MANTOLOKING, N.J. (CBSNewYork/AP) – Nearly four months after superstorm Sandy decimated some Jersey Shore communities, residents of Mantoloking will finally be allowed to return home.

The barrier island town had been closed following the storm, but residents will be allowed back on Friday.

The wealthy Ocean County community is the last of the storm-battered shore towns to let its residents move back home.

It sustained some of the worst damage in the Oct. 29 storm. Hundreds of homes were destroyed and the ocean cut a channel through to Barnegat Bay, cutting the town in two. That channel has since been filled in.

“The town’s not very big, it’s 2.2 miles long. And we had the ocean basically wash over the entire length of town, from the ocean to the bay,” special council to the borough of Mantoloking Chris Nelson told WCBS 880. “With that washover, it took many, many of our homes with it. So it’s safe to say there’s not a home in town that was untouched by Hurricane Sandy.”

Despite the repopulation, officials don’t expect many residents to move in right away because so few homes are habitable yet.

Meantime, the town of Avon is facing difficulty rebuilding its boardwalk which was destroyed in Sandy.

Town officials have faced legal and environmental woes that have delayed boardwalk reconstruction.

The result is a race to the finish line that has borough officials and residents nervously counting the days until summer crowds once again flock to the shore, wondering if the small Jersey shore town will be ready. Avon awarded a contract for just under $1.5 million last week to rebuild the walkway; work could start next week.

“It’s disappointing,” said Danielle Magrini, an Avon resident out walking her dog on the beach because there was no boardwalk to stroll upon.

“I don’t think we’re going to be ready,” added her husband, Mike. “We’re already in mid-February. I just don’t see it happening.”

Mayor Robert Mahon is cautiously optimistic that despite the delays, Avon’s boardwalk will be ready by Memorial Day.

“The boardwalk will be there,” he said. “It’s going to be close.”

“With the storm, kids are going to be still in school probably until the end of June. We’re hoping to have the boardwalk completed by the end of April, first week in May so we will be ready for Memorial Day,” Avon-by-the-Sea borough administrator Timothy Gallagher told WCBS 880.

The trouble began in early January when Avon sought bids for the reconstruction of its 6/10-of a mile boardwalk, which, like many walkways in the region, was destroyed by the Oct. 29 storm.

After Avon awarded a contract for the work to one firm, a competitor took Avon to court, saying the bid process was flawed. After the town issued its specifications, several companies called to ask if they could use a different thickness of wood, a 1-inch board instead of the 7/8-of an inch called for in the specifications.

Avon issued a clarification saying either size was acceptable. Citing a technicality in the bidding process, one of the firms sued, and Avon decided to reject all the bids it received and start over. That cost it between two and three weeks.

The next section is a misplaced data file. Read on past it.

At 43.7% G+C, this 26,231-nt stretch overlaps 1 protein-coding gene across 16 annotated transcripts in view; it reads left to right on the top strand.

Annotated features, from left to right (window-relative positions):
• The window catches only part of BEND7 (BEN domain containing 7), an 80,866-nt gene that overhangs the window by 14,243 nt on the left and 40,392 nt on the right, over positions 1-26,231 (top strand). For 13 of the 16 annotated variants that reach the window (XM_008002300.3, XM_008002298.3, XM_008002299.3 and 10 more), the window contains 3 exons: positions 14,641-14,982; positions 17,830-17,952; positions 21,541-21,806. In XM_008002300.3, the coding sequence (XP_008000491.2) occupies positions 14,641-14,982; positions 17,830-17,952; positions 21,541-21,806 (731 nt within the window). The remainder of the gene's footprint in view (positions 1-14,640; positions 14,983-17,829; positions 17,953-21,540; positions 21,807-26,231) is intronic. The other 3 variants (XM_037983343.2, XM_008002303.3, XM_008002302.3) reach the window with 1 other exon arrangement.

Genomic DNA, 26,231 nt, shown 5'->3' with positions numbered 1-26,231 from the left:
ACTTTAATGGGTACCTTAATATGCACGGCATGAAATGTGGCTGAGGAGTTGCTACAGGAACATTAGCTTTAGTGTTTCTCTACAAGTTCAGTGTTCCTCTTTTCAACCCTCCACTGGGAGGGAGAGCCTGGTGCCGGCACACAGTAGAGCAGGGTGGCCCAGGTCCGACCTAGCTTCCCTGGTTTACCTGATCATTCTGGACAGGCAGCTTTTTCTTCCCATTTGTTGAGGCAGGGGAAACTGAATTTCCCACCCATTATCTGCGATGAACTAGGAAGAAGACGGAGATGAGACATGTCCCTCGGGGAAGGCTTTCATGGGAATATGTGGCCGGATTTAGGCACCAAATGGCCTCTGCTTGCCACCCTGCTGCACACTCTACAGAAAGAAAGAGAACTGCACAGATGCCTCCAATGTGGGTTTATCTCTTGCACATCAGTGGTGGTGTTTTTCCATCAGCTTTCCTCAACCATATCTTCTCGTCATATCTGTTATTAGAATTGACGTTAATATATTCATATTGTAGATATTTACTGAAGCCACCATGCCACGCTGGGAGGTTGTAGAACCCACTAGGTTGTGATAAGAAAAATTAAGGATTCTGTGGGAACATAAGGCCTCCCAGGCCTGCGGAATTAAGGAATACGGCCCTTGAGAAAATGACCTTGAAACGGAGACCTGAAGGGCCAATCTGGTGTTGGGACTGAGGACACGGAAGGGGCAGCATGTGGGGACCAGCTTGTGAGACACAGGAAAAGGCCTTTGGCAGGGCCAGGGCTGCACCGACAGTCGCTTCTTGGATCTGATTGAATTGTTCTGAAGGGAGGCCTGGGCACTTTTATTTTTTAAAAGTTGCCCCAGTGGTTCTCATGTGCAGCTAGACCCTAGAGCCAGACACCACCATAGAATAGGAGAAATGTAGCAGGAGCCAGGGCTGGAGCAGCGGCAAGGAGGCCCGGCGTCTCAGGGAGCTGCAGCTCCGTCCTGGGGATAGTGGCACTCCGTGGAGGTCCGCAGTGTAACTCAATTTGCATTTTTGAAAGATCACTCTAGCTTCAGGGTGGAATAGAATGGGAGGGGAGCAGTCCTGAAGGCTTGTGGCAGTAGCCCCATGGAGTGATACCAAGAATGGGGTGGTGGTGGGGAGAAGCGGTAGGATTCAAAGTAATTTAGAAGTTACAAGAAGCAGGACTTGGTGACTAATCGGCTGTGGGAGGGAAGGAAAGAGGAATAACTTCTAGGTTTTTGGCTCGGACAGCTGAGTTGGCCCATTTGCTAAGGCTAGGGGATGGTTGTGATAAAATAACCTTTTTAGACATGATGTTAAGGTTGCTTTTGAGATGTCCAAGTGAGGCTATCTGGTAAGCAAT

Soon afterward, another controversy arose over the reconstruction of the Avon Pavilion, a boardwalk restaurant and retail shop that has been a fixture in town for decades. Citing damage from the storm, Avon officials voted to terminate the pavilion’s lease. Officials said they were obligated by state law to do so after a catastrophic storm.

The businessman who had leased the pavilion for the past 23 years – whose lease still had 13 years left on it – threatened to sue the borough, and residents rallied to his side. Finally, Avon relented and agreed to a shorter lease – 10 years – with the same operator.

But Avon’s boardwalk woes still weren’t over.

Its bid specifications called for Avon to use ipe, a type of tropical rain forest hardwood that’s popular for boardwalks because of its durability, but controversial because of the devastating effects that logging is having on Amazon rain forests. A dispute over use of ipe cost Ocean City, N.J., nearly $1 million in damages when it ordered, then canceled a shipment of ipe for its boardwalk in 2007.

Belmar had also planned to use ipe in its boardwalk reconstruction, but backed off after an environmental group, Friends Of The Rainforest, threatened a lawsuit. Environmentalists are also threatening to sue Avon to keep it from using the tropical wood, but so far have not acted.

“What they are doing in Avon is self-defeating,” said Georgina Shanley of Ocean City, an anti-ipe crusader who helped dissuade her own town from using it. “Using endangered rainforest for boardwalk exacerbates global warming thereby creating more intense storms and hurricanes so that more boardwalks are wiped out.”

Mahon defended the use of ipe in Avon’s new boardwalk, saying the wood performs well under heavy foot traffic. He also said the contractor has affirmed that the wood carries a certification from a joint industry-environmental association that it was harvested responsibly and in a sustainable manner.

That certification has split the environmental community in recent years. Some argue that the fact that loggers and lumber yards have agreed to consider the sustainability of the rain forests counts as progress. Others, however, say there is no such thing as sustainable logging from rain forests, and that wood from them should remain off-limits.

Mahon has his fingers crossed that the boardwalk will be ready for the summer crowds. The current construction schedule would have it done by mid-May, but bad weather or other unavoidable factors could cause further delays.

“Until it’s done, it’s going to be cause for concern,” he said. “The beach operation is a big part of our town.”

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